Is fifty years of technological advancement a recipe for some serious speed?
Look, we know the 1971 Volkswagen Super Beetle is slow. Despite the car’s other charms, speed was never a feather in the Beetle’s cap. Back in this car’s heyday, it’s naturally-aspirated, air-cooled 1.6-liter flat-four engine produced a figure of 60 horsepower. Not exactly stratospheric numbers, even by 1970s standards. But, on the other hand, it is a rear-engine, rear-wheel drive car with a four-speed manual transmission. And it’s light! While our long-term Ford Fiesta ST tips the scales at 2,700 pounds, the Beetle is much lighter. In fact, it weighs around 1,800 pounds – nearly half a ton less than the hot hatch.
Mind you, it also lacks airbags, a real air conditioning system, big wheels, grippy tires, an infotainment system, or basically any other modern amenity you care to mention. It also lacks water cooling and a turbocharger. That allows the front-engined, front-wheel drive Fiesta to make 197 horsepower and 202 lb-ft of torque. In the grand tradition of Lotus founder Colin Chapman, though – “Simplify, then add lightness” – maybe the Beetle has a trick up its sleeve. Can it come anywhere near the Fiesta’s level in a drag race and on a hot lap? Watch the video above to find out!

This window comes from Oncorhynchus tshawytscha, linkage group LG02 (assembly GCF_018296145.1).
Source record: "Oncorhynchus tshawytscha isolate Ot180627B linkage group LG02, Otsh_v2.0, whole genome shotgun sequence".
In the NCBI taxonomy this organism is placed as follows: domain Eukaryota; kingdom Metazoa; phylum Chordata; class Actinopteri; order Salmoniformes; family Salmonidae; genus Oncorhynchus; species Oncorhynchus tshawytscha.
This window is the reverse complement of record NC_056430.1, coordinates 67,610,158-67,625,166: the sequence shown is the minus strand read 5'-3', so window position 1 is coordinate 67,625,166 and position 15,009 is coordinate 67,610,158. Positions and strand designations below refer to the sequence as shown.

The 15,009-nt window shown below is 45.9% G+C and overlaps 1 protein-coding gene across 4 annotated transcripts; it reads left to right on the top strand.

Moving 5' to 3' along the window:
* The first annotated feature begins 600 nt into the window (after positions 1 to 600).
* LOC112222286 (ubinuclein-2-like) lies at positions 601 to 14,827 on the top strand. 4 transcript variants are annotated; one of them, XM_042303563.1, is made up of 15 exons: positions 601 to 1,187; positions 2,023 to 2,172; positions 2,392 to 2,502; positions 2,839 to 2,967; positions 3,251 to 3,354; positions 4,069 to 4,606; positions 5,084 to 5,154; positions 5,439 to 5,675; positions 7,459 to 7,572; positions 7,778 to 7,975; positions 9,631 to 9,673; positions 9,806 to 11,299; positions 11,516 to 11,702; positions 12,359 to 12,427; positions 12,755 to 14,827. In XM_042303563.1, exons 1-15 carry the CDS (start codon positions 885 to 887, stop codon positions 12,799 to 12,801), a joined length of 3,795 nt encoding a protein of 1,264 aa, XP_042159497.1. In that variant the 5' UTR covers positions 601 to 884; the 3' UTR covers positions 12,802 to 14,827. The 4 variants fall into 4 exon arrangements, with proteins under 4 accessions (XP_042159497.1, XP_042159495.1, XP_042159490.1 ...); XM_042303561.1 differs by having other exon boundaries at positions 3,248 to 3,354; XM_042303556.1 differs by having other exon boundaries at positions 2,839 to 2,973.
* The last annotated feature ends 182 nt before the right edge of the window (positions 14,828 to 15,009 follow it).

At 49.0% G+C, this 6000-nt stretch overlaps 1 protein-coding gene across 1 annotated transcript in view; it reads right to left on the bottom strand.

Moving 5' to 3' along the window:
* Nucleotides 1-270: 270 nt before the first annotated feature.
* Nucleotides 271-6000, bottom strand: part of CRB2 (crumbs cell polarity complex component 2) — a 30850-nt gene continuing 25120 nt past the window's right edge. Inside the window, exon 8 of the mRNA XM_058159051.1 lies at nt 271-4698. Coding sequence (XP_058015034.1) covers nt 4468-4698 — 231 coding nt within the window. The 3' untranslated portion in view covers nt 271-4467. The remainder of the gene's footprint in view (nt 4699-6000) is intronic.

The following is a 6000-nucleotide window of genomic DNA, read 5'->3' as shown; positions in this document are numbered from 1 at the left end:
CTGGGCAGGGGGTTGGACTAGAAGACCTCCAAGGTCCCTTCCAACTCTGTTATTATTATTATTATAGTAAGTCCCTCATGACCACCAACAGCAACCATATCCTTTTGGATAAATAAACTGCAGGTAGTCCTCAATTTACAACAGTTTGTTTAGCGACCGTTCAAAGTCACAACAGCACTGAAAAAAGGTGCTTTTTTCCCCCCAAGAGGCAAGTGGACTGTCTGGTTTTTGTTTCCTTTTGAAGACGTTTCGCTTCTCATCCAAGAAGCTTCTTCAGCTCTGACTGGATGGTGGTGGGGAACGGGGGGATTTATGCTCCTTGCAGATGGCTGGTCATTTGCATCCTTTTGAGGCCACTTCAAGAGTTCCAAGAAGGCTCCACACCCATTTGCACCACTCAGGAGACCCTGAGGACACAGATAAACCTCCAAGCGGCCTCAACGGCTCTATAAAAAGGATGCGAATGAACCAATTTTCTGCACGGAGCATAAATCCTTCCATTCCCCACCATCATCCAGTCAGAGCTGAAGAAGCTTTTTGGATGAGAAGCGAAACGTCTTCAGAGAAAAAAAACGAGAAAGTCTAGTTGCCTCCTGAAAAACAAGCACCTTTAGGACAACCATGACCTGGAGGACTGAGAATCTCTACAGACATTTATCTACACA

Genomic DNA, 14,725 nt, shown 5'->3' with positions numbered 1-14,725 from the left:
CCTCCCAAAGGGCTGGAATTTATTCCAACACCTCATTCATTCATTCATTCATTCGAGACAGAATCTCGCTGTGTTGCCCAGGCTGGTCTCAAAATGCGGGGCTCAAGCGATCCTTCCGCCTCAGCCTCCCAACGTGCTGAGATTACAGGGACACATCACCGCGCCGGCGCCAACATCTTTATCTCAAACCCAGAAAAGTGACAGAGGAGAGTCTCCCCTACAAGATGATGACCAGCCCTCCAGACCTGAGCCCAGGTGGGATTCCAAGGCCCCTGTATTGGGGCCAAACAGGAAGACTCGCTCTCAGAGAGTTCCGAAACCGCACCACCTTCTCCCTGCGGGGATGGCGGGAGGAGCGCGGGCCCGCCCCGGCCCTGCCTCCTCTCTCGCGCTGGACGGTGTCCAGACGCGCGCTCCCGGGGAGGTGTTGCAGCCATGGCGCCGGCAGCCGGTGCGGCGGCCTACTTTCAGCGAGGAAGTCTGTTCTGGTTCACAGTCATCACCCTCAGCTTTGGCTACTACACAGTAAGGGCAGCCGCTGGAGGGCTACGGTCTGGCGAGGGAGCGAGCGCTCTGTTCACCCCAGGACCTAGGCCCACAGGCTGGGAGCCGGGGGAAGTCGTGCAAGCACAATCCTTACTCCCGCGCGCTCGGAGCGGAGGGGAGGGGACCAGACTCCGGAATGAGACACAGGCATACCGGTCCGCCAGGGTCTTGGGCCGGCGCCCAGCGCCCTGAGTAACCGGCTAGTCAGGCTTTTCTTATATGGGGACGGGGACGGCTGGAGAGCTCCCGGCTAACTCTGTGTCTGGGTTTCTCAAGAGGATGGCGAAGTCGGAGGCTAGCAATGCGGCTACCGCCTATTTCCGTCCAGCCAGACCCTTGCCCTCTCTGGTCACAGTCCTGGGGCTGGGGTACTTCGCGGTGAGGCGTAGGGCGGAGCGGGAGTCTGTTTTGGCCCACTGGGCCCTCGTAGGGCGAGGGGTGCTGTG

An unexpected result
You’d think pitching the Fiesta against the Volkswagen Super Beetle isn’t a fair competition. And you’d be right, since Ford’s hot hatch runs away from the leisurely Bug on the track. However, this is a contest of just how much faster the brand new Fiesta is than the Super Beetle. That’s where the surprise comes in – it’s not as big a gap as you might think.
The drag race yields a pretty clear cut result. In the hot lap, on the other hand, TFL’s Michael Curtis managed a 1:40 time against Andre’s 1:12 run in the Fiesta ST. Fifty years of turbocharging and technological advancement, and the Beetle was only 28 seconds slower.